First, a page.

Even with war abundantly in the news, we still often fall prey to viewing conflict in terms of nation-states as primary actors. But private contractors like the Wagner Group have different motives for perpetual global instability. Any path to peace that doesn't involve reckoning with modern mercenaries will fail.

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One bad war easily gives way to others. In recent leaks of US espionage, one name figured highly: the Wagner Group, a Russian paramilitary outfit that has been contracting work in conflict zones for the last few years, and which is a key presence in Russian operations in Ukraine. The concern in US espionage documents was that Wagner was soliciting work in Haiti, which would bring its operatives closer to the US than ever. But its presence in African conflict zones is also of pressing concern, especially in the case of Sudan, where civil war broke out again this month: a humanitarian nightmare for civilians trapped where aid cannot easily reach.

However, the way in which war is usually reported lends significant priority to nation-state actors, and not enough to the mercenary forces that have private, highly profit-driven motives for seeing global instability deepen. We are not living in an age of purely civic armies waging war with other purely civic armies, and that matters deeply when understanding the pressure points impeding our path to any more sustainable peace.

One critical component of global instability is, of course, proxy wars advanced by national governments through arms and coups. Russia, China, the UK, the UAE, and the US (among others) all have their roles to play in “backing” specific groups in conflict zones throughout South America, Africa, the Middle East, and South and East Asia. But when acts of distribution and infiltration are contracted out to private third parties, a very different picture of the actors in need of greater international oversight begins to emerge.

Do we have anywhere near what it takes to grapple internationally with the rampant spread of corporate military enterprise?

Civil war in Sudan

To be clear, the civil war unfolding in Sudan is an active trauma that merits our attention irrespective of the complex international factors it also reveals. Sudan is the sixteenth largest country in the world, and home to 45.7 million human beings. Bordering the Red Sea in Northeast Africa, it used to be the largest country on the continent before South Sudan seceded in 2011: in part in the fallout of the Darfur genocide, and sadly giving way to its own civil war, which saw 400,000 murdered up to 2020, and 4 million displaced internally and into Uganda and Sudan.

Suffice it to say, the region, which also suffers from desertification and will continue to be hit hard by climate change, has not had an easy modern era.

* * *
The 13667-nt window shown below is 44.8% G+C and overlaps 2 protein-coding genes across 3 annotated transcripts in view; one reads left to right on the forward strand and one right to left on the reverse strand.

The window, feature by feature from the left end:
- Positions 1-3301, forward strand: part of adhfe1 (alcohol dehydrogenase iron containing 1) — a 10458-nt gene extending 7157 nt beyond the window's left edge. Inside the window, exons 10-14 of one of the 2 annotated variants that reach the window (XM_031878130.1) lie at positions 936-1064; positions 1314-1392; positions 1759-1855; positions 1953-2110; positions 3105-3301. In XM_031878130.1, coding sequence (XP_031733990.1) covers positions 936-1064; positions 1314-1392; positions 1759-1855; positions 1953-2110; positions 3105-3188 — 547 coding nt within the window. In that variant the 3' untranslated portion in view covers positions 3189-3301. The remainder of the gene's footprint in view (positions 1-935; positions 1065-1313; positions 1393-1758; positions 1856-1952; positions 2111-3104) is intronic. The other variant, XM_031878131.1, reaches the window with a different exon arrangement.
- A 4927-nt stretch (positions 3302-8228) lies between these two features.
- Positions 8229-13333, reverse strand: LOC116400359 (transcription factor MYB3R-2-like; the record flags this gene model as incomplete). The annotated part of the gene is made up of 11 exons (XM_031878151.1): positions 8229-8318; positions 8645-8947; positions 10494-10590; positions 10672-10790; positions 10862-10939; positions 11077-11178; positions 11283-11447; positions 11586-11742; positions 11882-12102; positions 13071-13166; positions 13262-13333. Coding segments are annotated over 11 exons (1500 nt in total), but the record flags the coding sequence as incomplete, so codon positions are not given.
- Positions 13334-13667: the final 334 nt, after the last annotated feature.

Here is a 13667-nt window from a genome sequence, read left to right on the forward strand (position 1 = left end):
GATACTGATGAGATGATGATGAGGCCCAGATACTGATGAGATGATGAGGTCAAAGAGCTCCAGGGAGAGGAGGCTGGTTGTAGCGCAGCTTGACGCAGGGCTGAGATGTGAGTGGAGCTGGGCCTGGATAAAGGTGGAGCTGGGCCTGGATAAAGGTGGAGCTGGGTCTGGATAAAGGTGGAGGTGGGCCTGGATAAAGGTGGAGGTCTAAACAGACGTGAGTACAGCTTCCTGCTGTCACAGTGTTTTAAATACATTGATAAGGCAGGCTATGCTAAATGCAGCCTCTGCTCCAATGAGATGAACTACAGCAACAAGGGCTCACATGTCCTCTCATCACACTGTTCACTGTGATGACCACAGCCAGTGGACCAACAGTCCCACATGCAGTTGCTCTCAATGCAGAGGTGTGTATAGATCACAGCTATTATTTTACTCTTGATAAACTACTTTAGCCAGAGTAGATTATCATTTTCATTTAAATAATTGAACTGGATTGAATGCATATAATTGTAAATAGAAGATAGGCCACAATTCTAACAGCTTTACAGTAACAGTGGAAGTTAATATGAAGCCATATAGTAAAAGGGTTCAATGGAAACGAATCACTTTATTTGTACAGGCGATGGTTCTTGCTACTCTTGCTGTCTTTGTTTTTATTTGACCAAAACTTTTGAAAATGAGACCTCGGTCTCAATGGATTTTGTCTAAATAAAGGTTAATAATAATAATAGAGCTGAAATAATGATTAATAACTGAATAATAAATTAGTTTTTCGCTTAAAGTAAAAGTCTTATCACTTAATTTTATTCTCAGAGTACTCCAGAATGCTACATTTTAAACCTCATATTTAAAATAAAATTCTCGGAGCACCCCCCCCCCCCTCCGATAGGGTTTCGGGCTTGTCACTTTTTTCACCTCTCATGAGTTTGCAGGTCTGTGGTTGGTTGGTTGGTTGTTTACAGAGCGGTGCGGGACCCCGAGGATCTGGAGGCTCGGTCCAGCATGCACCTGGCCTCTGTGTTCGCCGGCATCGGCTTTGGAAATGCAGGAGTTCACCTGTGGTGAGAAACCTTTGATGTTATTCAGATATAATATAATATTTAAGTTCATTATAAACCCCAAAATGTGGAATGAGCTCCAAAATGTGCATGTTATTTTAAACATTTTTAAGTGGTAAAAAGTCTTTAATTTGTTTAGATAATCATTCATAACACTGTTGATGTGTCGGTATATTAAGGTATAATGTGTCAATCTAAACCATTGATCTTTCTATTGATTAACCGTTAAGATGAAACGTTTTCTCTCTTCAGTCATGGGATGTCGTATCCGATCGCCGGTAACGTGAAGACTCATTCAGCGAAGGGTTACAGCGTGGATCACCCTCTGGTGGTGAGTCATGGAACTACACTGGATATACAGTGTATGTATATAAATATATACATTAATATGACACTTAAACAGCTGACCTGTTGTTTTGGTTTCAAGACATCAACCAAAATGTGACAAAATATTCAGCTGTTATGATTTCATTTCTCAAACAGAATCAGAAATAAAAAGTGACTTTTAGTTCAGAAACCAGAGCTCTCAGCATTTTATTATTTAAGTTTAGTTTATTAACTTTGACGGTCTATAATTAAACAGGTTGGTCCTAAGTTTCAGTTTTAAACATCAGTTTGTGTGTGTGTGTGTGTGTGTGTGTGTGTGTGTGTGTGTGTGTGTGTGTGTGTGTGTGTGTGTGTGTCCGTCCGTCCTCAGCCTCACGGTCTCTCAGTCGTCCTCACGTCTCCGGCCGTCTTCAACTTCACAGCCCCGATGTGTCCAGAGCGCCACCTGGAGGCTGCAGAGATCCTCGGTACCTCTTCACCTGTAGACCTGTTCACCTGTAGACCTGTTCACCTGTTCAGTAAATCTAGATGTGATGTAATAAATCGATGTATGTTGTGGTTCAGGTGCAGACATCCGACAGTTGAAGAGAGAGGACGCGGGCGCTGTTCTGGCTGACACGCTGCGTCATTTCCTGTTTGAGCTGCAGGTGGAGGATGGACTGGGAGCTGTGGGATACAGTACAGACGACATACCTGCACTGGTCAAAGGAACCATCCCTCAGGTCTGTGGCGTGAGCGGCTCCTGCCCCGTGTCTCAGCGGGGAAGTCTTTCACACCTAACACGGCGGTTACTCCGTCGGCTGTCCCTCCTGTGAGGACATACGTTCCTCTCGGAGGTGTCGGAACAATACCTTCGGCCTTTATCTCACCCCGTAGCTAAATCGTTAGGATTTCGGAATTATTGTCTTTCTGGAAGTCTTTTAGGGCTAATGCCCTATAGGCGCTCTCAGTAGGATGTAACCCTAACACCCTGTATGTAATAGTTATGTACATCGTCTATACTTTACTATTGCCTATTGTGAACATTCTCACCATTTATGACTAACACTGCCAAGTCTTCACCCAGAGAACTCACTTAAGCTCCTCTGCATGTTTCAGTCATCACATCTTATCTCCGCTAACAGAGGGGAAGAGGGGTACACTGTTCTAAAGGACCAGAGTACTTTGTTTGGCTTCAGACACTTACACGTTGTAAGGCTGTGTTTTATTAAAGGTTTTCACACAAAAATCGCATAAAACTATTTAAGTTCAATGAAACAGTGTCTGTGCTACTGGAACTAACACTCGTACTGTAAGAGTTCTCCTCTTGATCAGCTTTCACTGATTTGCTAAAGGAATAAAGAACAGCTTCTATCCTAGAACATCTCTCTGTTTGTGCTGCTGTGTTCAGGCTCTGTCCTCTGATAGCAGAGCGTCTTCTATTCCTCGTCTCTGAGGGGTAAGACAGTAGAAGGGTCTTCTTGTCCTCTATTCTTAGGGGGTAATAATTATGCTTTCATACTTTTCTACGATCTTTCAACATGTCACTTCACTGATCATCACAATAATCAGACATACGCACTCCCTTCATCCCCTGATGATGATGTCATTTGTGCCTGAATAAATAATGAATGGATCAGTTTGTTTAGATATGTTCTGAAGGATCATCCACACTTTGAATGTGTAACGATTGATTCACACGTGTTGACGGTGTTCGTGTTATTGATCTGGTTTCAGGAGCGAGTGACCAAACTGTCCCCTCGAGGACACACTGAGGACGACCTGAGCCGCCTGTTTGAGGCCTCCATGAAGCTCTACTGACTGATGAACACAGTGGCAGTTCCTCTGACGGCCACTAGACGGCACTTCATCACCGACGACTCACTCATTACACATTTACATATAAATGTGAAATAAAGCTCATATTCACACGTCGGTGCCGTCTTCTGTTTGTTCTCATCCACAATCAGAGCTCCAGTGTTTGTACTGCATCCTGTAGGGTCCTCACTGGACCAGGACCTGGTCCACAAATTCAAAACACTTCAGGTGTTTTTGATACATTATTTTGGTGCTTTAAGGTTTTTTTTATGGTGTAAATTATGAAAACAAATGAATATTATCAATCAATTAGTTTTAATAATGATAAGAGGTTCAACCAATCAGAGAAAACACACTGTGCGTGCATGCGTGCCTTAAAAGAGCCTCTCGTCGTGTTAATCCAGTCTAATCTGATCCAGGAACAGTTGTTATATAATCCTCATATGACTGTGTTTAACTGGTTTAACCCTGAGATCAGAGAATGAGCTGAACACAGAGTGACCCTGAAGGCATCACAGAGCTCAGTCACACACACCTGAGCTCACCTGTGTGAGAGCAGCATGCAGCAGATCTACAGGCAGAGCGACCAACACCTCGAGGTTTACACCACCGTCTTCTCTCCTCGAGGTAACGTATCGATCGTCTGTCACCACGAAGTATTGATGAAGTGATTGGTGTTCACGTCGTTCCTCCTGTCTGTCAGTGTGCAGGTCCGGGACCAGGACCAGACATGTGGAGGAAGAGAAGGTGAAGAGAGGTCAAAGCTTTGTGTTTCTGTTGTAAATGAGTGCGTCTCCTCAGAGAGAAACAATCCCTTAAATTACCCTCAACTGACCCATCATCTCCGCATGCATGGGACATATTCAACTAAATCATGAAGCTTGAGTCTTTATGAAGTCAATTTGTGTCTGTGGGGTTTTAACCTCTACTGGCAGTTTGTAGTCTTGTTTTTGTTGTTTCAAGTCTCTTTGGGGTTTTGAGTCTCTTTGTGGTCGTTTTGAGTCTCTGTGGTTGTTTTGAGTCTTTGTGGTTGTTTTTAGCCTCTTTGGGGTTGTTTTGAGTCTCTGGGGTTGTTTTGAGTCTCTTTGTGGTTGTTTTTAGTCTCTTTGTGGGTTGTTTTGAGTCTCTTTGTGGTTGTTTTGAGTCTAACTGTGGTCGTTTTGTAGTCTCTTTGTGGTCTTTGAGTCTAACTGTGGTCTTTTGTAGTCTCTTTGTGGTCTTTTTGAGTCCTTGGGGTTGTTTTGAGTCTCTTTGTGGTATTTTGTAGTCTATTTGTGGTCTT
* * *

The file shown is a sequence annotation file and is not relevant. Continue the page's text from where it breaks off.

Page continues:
On April 15, violence broke out between two generals in Khartoum, a city of 1.4 million where two rivers merge to form the mouth of the Nile. This past week, reports emerged of at least 400 deaths, with thousands more injured, as fighting spreads to its twin city of Omdurman and surrounding regions. Early reports highlighted significant NGO helplessness to intervene on behalf of citizens trapped between the army of Abdel Fattah al-Burhan and the paramilitary Rapid Support Forces (RSF) led by Mohamed “Hemedti” Hamdan Daglo.

Also of pressing concern is that this fighting has already reached every border of a country with decades of war trauma. International observers have expressed credible fear of this conflict rapidly gaining cross-border components in Chad, Central African Republic, South Sudan, and Ethiopia (the last of which only recently moved into a peace period after a brutal civil war around Tigray). There are two facets of this spillover: first, the anticipated exodus of millions, which will create pressure points throughout nearby communities, and second, the expansion of active violence.

This last is especially difficult because the current warring parties are themselves coalitions. The region was pitched into deeper instability in 2019 with the overthrow of Omar al-Bashir, an authoritarian who had ruled since 1989, until toppled by military coup. Since then, Egypt has backed al-Burhan, while United Arab Emirates supports Hemedti, and locals have been divided (at best) in their lack of confidence in either to lead the country into a better era.

Meanwhile, the Wagner Group was simply in the region, many claimed, to exploit Sudan’s gold. As if there was ever a chance that the exploitation of another region’s assets would not involve other illicit security arrangements.

The Wagner Group

The Wagner Group is helmed by Yevgeny Prigozhin, a close associate of wanted-for-war-crimes Russian President Vladimir Putin. Prigozhin’s network goes further than Wagner, but the two names are frequently interwoven in news about their involvement in international politics and conflict. This is because it remains difficult to ascertain how much the Wagner Group and Prigozhin should be viewed as distinct agents, and how much as shadow extensions of Putin’s state apparatus. (Both narratives are driven by different ideas of how the world functions, so related coverage should be taken with a grain of salt, and strong consideration of the storyteller.)

Wagner activities first came to prominence during Russia’s annexation of Crimea in 2014, and were followed by sightings in Syria in 2015 and cyber-attacks related to US presidential elections in 2016. Notably, 2014 was also when Russia started to pursue a relationship with Sudan: a potential way of avoiding the impact of Western sanctions during that period in the War in Donbas. The Wagner Group supported Bashir’s Sudanese government after Russian agreements were signed in 2017, with ends tied to securing gold and strategic Red Sea base positioning for Russia. More recently, Wagner activities were noticed in Ukraine in the lead-up to Russia’s 2022 invasion, where international observers highlighted false flag operations of the sort used to confuse culpability in initial actions sparking war.